Global growth is accelerating. After years of disappointment, where forecasters seemed to be regularly revising their growth predictions downward, suddenly a flip-flop: projections are now regularly being revised upward, starting with the developed world. And after all the post-recession accolades that were piled on to emerging markets just a few years ago, they seem to be taking a bit of a back seat in current economic banter. Is the emerging world reviving too, and if so, which are the leaders?
Emerging markets in the aftermath of the Great Recession
First, a little context. In the aftermath of the Great Recession, key emerging markets joined – and some led – the avalanche of public stimulus, unleashed in an effort to save the planet from a massive economic collapse. Their need to maintain stability was likely more acute than that of the developed world, as their systems were calibrated to an expectation of very aggressive growth. A sudden interruption would have been too politically risky, disrupting the general population and the businesses that sustain it. As such, in many emerging market cases, stimulus was a far greater share of GDP than for the developed world. Governments who couldn’t or wouldn’t pay up suffered the consequences, with some seeing outright regime change.
For those who spent the big bucks, it worked well – almost too well – but the big problem then became choosing when to turn the taps off. In certain key cases, notably China, they are still trying to ease back. Clearly, for many emerging economies, superior post-recession growth was a bit of a mirage, one that is now giving way to a sustainable reality, thanks to the pickup in global activity. So, who are the leaders in this renewed race?
What are GDP data saying?
Recent GDP figures seem to put India in the lead. Success with reforms dulled growth temporarily in 2017 as the economy absorbed the one-off impacts, but most analysts see sustainable annual growth above 7 per cent. As it weans itself off public stimulus, China is also outperforming expectations. First-quarter growth surprised on the upside at an annualized 6.8 per cent, sparking upward revisions for the year. Vietnam remains red-hot, ringing in at the upper-6-per-cent level, along with the Philippines. The Asian tiger economies are doing well, although growth is not as hot. Industrialized Asian growth rates look more like those on the upper end of the developed markets.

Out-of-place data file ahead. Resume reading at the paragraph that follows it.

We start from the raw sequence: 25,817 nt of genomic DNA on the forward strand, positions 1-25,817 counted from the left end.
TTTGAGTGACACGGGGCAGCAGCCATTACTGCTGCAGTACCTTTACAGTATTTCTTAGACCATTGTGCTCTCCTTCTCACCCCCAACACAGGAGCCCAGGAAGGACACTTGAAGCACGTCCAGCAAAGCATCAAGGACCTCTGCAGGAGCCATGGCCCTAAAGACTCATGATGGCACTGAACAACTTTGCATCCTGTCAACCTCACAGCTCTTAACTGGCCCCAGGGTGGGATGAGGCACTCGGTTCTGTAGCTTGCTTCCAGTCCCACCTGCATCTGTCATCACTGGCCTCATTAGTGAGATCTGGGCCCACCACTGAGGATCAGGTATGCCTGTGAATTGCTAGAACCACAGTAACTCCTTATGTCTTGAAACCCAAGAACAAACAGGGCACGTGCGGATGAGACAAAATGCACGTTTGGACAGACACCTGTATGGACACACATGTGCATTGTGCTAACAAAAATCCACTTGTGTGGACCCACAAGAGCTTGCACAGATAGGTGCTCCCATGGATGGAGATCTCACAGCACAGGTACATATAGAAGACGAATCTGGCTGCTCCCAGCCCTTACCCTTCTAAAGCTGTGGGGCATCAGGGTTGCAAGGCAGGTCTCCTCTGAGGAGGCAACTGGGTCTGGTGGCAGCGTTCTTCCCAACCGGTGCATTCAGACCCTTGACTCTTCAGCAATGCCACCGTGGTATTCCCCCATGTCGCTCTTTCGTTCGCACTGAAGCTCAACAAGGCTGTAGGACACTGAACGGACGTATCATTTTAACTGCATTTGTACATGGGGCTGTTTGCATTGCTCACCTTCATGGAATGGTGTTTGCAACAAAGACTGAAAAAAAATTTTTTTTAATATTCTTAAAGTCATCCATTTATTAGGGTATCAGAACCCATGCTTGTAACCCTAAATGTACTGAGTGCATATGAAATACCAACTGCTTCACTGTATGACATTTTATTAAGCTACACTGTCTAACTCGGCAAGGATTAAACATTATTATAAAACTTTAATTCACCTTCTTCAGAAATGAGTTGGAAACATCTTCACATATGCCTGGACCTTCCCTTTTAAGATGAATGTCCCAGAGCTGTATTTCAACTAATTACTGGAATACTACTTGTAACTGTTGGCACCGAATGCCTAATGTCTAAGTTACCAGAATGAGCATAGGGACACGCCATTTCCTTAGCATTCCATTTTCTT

Eastern European economies seemed to collectively have a good year in 2017 following years of sluggish post-recession growth. Recent success is likely due to Western Europe’s 2017 revival. As growth is carrying forward into 2018, Eastern European economies should benefit again. However, growth there is quite a bit behind the hot growth zones in Asia.
Latin America is lagging the rest, likely held back by Brazil’s economic and political woes, and not helped by Venezuela’s troubles. Even so, there are bright spots in Central America, and Peru is consistently generating impressive growth well above the regional average. The Middle East and Africa are generally soft, with very occasional bright spots.
There is cause for optimism in emerging markets in more recent figures. Purchasing managers across the emerging world are indicating an improvement in their perception of market conditions in the coming six months, trailing the very positive upturn in the developed world, but clearly moving in the right direction. Singapore, a regional bellwether, is showing a solid increase in total-economy buyer sentiment, sparked by the largest and most steady increase in new orders in the past seven years. China has also seen a notable improvement in sentiment.
Trade indicators, a tell-tale sign of progression
Over the coming months, trade indicators are the likely tell-tale statistic of progress. It’s the flow of trade, lifted by the developed world, that’s giving rise to recent emerging market activity. The engine economies are doing their jobs. But two key factors could be disruptors: first, the rise in protectionist uncertainty, now being stoked by concrete anti-trade policies; and second, the tightening of liquidity, which is beginning to impact financial market stability in the more exposed emerging markets. We will be watching these very carefully in the coming weeks and months.
The bottom line?
Emerging market growth is following the lead of the developed world. Revived growth is spreading, and optimism is building in a way we have not seen for a number of years. Given the presence of significant pent-up demand in OECD nations, the pick-up in emerging market growth is likely to last.